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25 Questions You Should Discuss <br />With Your Health Care Agent

25 Questions You Should Discuss
With Your Health Care Agent

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25 Questions You Should Discuss With Your Health Care Agent

It is important to discuss your beliefs and wishes with your health care agents because in the event you become incapacitate they will need to make health care decisions on your behalf. The following are several questions you can consider asking. There are no right or wrong or “preferable” answers to these questions. Each person should answer these questions based on his or her own beliefs and convey those beliefs and wishes to their health care agents. Any other wishes or desires that you feel your health care agents should know should also be given to them so that they can carry out their responsibilities as you wish.

25 Questions

1. Do you think it is a good idea to sign a legal document that says what medical treatments you want and do not want when you are dying? (This is called a “living will.”)

2. Do you think you would want to have any of the following medical treatments performed on you?
a. Kidney dialysis (used if your kidneys stop working)
b. Cardiopulmonary resuscitation, also called CPR (used if your heart stops beating)
c. Respirator (used if you are unable to breathe on your own)
d. Artificial nutrition (used if you are unable to eat food)
e. Artificial hydration (used if you are unable to drink fluids)

3. Do you want to donate parts of your body to someone else at the time of your death? (This is called “organ donation.”)

4. How would you describe your current health status? If you currently have any medical problems, how would you describe them?

5. If you have current medical problems, in what ways, if any, do they affect your ability to function?

6. How do you feel about your current health status?

7. If you have a doctor, do you like him or her? Why?

8. Do you think your doctor should make the final decision about any medical treatments you might need?

9. How important is independence and self-sufficiency in your life?

10. If your physical and mental abilities were decreased, how would that affect your attitude toward independence and self-sufficiency?

11. Do you wish to make any general comments about the value of independence and control in your life?

12. Do you expect that your friends, family and/or others will support your decisions regarding medical treatment you may need now or in the future?

13. What will be important to you when you are dying (e.g., physical comfort, no pain, family members present, etc.)?

14. Where would you prefer to die?

15. What is your attitude toward death?

16. How do you feel about the use of life-sustaining measures in the face of terminal illness?

17. How do you feel about the use of life-sustaining measures in the face of permanent coma?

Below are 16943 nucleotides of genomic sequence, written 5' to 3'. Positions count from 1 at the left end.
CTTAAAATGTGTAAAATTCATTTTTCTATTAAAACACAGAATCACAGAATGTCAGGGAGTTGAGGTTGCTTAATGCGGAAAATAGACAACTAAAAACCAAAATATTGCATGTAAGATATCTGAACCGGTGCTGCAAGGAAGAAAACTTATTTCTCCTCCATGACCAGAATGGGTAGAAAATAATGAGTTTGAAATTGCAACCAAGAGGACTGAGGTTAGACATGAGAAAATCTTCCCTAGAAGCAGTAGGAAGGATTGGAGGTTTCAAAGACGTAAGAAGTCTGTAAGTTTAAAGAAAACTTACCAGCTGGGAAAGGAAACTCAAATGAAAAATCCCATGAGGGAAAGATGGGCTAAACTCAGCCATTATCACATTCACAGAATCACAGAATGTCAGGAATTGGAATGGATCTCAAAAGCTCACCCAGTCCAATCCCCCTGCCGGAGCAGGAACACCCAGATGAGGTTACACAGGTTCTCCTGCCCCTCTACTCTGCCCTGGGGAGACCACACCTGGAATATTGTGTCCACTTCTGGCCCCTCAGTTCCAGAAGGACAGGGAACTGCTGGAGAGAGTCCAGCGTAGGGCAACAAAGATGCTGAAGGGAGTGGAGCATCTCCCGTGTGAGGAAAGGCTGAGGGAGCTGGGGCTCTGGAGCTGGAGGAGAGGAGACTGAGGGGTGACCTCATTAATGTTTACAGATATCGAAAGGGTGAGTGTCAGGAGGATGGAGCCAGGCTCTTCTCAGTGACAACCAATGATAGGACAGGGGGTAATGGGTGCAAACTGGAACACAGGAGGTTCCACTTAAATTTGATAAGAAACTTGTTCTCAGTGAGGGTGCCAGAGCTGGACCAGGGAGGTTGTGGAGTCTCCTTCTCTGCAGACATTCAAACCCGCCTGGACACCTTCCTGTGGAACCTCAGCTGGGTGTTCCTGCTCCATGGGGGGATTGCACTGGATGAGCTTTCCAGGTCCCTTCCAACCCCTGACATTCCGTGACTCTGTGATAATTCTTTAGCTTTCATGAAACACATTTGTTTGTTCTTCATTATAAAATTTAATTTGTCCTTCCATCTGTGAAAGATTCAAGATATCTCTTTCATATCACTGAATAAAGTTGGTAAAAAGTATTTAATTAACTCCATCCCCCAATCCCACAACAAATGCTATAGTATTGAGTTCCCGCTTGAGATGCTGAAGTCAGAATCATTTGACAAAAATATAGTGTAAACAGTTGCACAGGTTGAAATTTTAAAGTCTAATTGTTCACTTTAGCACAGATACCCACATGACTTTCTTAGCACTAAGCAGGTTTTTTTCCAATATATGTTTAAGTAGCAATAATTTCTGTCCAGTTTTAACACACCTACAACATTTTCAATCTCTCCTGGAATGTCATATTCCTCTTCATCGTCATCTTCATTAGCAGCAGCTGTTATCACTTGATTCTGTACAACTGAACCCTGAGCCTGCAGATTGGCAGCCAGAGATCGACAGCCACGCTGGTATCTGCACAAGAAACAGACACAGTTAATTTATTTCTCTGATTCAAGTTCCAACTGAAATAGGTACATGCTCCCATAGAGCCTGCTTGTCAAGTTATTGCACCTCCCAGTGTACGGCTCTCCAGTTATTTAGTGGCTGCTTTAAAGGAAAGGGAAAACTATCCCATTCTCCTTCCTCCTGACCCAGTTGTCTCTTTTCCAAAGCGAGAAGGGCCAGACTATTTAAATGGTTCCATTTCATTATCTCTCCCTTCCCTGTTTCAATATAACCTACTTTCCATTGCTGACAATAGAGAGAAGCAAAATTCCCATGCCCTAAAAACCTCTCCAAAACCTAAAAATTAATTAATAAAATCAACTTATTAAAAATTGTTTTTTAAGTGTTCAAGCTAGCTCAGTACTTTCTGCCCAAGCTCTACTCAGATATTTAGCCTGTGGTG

18. How do you feel about the use of life-sustaining measures in the face of irreversible chronic illness (e.g., Alzheimer’s disease)?

19. Do you wish to make any general comments about your attitude toward illness, dying, and death?

20. What is your religious background?

21. How do your religious beliefs affect your attitude toward serious or terminal illness?

22. Does your attitude toward death find support in your religion?

23. How does your faith community, church or synagogue view the role of prayer or religious sacraments in an illness?

24. Do you wish to make any general comments about your religious background and beliefs?

25. What else do you feel is important for your agent to know?


If, over time, your beliefs or attitudes in any area change, you should inform your health care agent. It is also wise to inform your health care agent of the status of your health when there are changes such as new diagnoses. In the event you are informed of a terminal illness, this, as well as the ramifications of it, should be discussed with him or her. How well your health care agent performs depends on how well you have prepared them.

Reproduced with permission of Tim Takacs.

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At Keystone Elder Law, we believe that the physical, social, legal, and financial considerations of our clients all intertwine. We utilize an interdisciplinary approach to evaluate each area, which allows for the creation of a plan that addresses the concerns of the individual as a whole as well as the family. To this end, our model of practice includes a Care Coordinator (usually a nurse or social worker), whose expertise complements our team of attorneys.

When the road of life is smooth, decisions about legal and financial matters are easy to push aside for “a rainy day.” Planning ahead, however, will allow for more options as you view the map of where you’ve been and where you want to go. Don’t let a crisis limit your choices or derail your plans.

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